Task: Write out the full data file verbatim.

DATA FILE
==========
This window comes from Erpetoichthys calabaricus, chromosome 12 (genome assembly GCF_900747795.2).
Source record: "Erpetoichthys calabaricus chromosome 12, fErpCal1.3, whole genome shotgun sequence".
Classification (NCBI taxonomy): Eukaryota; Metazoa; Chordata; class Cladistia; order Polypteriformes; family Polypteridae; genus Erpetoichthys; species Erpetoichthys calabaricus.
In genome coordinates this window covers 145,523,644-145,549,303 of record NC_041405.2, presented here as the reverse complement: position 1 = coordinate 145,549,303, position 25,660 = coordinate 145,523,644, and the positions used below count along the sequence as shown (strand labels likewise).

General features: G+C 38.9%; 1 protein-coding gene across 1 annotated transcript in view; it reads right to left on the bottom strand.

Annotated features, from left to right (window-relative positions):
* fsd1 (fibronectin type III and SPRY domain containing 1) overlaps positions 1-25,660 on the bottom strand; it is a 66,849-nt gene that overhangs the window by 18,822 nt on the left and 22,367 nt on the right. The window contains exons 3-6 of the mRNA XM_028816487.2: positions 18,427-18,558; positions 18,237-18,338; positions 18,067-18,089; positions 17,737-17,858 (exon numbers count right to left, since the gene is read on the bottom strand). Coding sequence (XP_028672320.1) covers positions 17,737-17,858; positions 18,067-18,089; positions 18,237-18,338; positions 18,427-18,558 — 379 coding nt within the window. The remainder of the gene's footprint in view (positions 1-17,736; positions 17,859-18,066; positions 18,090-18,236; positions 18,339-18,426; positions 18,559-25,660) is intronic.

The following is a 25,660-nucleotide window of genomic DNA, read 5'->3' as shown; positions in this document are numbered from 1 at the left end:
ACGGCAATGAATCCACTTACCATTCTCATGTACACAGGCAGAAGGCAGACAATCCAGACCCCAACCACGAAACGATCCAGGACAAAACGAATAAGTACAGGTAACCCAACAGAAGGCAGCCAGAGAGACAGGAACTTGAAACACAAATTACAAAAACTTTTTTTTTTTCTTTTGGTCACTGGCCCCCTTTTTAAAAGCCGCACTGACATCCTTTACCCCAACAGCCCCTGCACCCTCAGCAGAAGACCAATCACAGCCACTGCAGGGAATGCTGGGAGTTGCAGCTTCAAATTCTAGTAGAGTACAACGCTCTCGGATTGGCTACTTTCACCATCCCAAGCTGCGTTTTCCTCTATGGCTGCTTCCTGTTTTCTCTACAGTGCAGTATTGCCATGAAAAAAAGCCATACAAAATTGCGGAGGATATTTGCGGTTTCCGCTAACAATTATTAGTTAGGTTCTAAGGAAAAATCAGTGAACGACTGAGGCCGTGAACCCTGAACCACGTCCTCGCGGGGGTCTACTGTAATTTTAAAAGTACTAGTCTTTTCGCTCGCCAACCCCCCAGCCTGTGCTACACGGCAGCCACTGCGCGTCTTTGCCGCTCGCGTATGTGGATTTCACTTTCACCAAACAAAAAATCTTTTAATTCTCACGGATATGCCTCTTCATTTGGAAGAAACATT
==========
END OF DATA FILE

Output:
This window comes from Erpetoichthys calabaricus, chromosome 12 (genome assembly GCF_900747795.2).
Source record: "Erpetoichthys calabaricus chromosome 12, fErpCal1.3, whole genome shotgun sequence".
Classification (NCBI taxonomy): Eukaryota; Metazoa; Chordata; class Cladistia; order Polypteriformes; family Polypteridae; genus Erpetoichthys; species Erpetoichthys calabaricus.
In genome coordinates this window covers 145,523,644-145,549,303 of record NC_041405.2, presented here as the reverse complement: position 1 = coordinate 145,549,303, position 25,660 = coordinate 145,523,644, and the positions used below count along the sequence as shown (strand labels likewise).

General features: G+C 38.9%; 1 protein-coding gene across 1 annotated transcript in view; it reads right to left on the bottom strand.

Annotated features, from left to right (window-relative positions):
* fsd1 (fibronectin type III and SPRY domain containing 1) overlaps positions 1-25,660 on the bottom strand; it is a 66,849-nt gene that overhangs the window by 18,822 nt on the left and 22,367 nt on the right. The window contains exons 3-6 of the mRNA XM_028816487.2: positions 18,427-18,558; positions 18,237-18,338; positions 18,067-18,089; positions 17,737-17,858 (exon numbers count right to left, since the gene is read on the bottom strand). Coding sequence (XP_028672320.1) covers positions 17,737-17,858; positions 18,067-18,089; positions 18,237-18,338; positions 18,427-18,558 — 379 coding nt within the window. The remainder of the gene's footprint in view (positions 1-17,736; positions 17,859-18,066; positions 18,090-18,236; positions 18,339-18,426; positions 18,559-25,660) is intronic.

The following is a 25,660-nucleotide window of genomic DNA, read 5'->3' as shown; positions in this document are numbered from 1 at the left end:
ACGGCAATGAATCCACTTACCATTCTCATGTACACAGGCAGAAGGCAGACAATCCAGACCCCAACCACGAAACGATCCAGGACAAAACGAATAAGTACAGGTAACCCAACAGAAGGCAGCCAGAGAGACAGGAACTTGAAACACAAATTACAAAAACTTTTTTTTTTTCTTTTGGTCACTGGCCCCCTTTTTAAAAGCCGCACTGACATCCTTTACCCCAACAGCCCCTGCACCCTCAGCAGAAGACCAATCACAGCCACTGCAGGGAATGCTGGGAGTTGCAGCTTCAAATTCTAGTAGAGTACAACGCTCTCGGATTGGCTACTTTCACCATCCCAAGCTGCGTTTTCCTCTATGGCTGCTTCCTGTTTTCTCTACAGTGCAGTATTGCCATGAAAAAAAGCCATACAAAATTGCGGAGGATATTTGCGGTTTCCGCTAACAATTATTAGTTAGGTTCTAAGGAAAAATCAGTGAACGACTGAGGCCGTGAACCCTGAACCACGTCCTCGCGGGGGTCTACTGTAATTTTAAAAGTACTAGTCTTTTCGCTCGCCAACCCCCCAGCCTGTGCTACACGGCAGCCACTGCGCGTCTTTGCCGCTCGCGTATGTGGATTTCACTTTCACCAAACAAAAAATCTTTTAATTCTCACGGATATGCCTCTTCATTTGGAAGAAACATT